I must have started thinking about Saga Shirts in early 2005, though it might have been a bit earlier. There were two things that combined to make it happen.
First, I’d been very happy with my print-on-demand web sites like “Celtic Art & Retro-Futuristic Design” and “The Retrovert“. But one problem with print-on-demand (at least then) was that there was no way to get good quality printing on black or dark colored shirts. I was asked for black shirts more often than anything else, I think. There just wasn’t any way to offer them that I felt good about selling, through a print on demand service; you still really needed to go with traditional silk screen printing.
The second thing was that in order to sell archival prints on my Celtic/Retro site, I’d started an account at Deviant Art. DA is at heart a social networking site, but in my case, I just wanted to sell their prints – which are excellent. So I set up my account, built my page there, and began to upload graphics to offer as prints. What I didn’t expect is that people there loved the art and made my page so popular in its first couple of months that I couldn’t keep up with all their comments. One of my first submissions was featured on the DA home page. I was just flooded with visitors.
Most of this action centered on the Celtic art pieces I uploaded there. I was struck by the sort of people who liked them, and by what else those people liked, and I found – not for the first time – that something I did had become popular while I wasn’t looking. In this case it was people who loved dark art, punk rock (and several flavors of metal), and goth subculture.
So there I was, with a bunch of interested visitors who dressed in black. And no way to make black shirts.
So at Saga Shirts I tried another web-based fulfillment company called Printmojo. Printmojo is based on a silk screen printing business, but lets you set up an ecommerce site in which they process and ship your orders; like print-on-demand, you don’t have to sell directly to the public on your own. Since they print with silk screen there are no limitations on the color of the shirts you can sell, though there are limitations on the number of colors you can use.
So I worked up a line of dark-inclined Celtic art designs to be printed on dark shirts. The designs I focused on were mainly recognizable symbols, which I rendered as Celtic knotwork designs – things like a skull and crossbones and a biohazard symbol. This turned out to be a combination that worked very well.
And on the site itself I invented an imaginary backstory called “The Tragical Tale of Saga Shirts“, which explains how these helpless people found themselves enslaved by malignant t-shirts; based on designs that arrive without explanation from a law firm in Arkham, Massachusetts, the shirts have a will of their own, and become pretty dangerous when they’re stacked up in one place. It’s the sort of story that H. P. Lovecaft and J. Peterman might have cooked up together.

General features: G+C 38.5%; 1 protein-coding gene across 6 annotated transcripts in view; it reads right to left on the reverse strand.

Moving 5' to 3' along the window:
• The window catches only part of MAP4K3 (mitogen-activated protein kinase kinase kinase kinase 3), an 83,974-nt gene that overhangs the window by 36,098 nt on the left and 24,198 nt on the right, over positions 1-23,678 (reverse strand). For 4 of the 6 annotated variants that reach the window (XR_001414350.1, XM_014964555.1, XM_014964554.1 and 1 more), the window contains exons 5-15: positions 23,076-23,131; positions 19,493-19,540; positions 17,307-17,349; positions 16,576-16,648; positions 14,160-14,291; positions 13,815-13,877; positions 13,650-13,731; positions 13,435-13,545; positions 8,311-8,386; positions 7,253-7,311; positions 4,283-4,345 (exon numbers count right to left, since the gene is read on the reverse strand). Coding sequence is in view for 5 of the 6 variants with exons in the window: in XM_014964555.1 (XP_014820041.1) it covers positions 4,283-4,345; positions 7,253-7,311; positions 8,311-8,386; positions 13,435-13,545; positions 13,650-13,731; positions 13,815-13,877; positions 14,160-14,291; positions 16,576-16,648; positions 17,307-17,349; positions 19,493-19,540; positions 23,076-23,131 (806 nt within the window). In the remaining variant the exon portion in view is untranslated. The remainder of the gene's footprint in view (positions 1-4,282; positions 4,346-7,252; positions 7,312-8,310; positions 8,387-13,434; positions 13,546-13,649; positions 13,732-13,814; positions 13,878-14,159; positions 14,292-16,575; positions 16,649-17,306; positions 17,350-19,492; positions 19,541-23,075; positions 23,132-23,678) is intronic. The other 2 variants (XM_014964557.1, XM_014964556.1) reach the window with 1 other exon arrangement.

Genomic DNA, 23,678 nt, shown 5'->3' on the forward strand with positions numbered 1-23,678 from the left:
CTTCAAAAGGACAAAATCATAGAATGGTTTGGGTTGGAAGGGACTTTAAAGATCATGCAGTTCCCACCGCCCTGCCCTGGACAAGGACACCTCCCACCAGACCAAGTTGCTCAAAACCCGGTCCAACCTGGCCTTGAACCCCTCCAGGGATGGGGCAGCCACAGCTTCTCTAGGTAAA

After a year and a half in operation, I realized that my customer base was still relatively small, though, and I was really being held back by all the traditional problems with shirt inventories. You have to stock shirts in as many sizes as you can manage, and you have to guess which sizes are going to sell. Having to maintain those inventories made it next to impossible for me to add more designs and garments.
Late last year I ordered some sample shirts from a young print-on-demand company called Printfection – and I was absolutely thrilled with the quality of their work. I have also tried dark shirts from other print on demand companies, but I hadn’t found anyone who printed something I’d feel good about selling. Printfection’s shirts, in full color, were just amazingly good and I decided to use them in the future at Saga.
So this year I’ve made a complete revision to the Saga Shirts line, and its site. The designs are now all in full color. I’ve been able to design a whole lot of new shirts to expand the operation. I’m really pleased with the way the new incarnation of Saga has worked out.
The original line of knotwork-filled symbols is a fairly narrow niche, so I’ve filled out the line with more dark art, but in addition I’ve done things like adding some Lovecraftian, Cthulhu Mythos themes that dovetail with the “Tragical Tale” (like Ctheltic Cthulhu and The Amazing Nyarlathotep); some Irish and Norse designs, along the “Saga” lines of the name itself (like An Claidheamh Soulis, Thor’s Hammer, and Only Word-Fame Never Dies); and some pagan and what are probably pagan spoofs (Today’s Forecast: Good Witch and Today’s Forecast: Bad Witch). And while black is still big at Saga I’ve been able to offer all sorts of other colors, and clothing styles I couldn’t, before.
On a budget-conscious note, this means that I’ve marked down the remaining inventory of silk screened shirts, which are still pretty neat in their own right.
One of those two-color designs (the “Knotwork Chaos Star”) is now also available through Northern Sun; they licensed the design from me and it’s sold through their catalog. Neat! It puts me right alongside Jen Delyth’s shirts, which is a nice sort of place to be.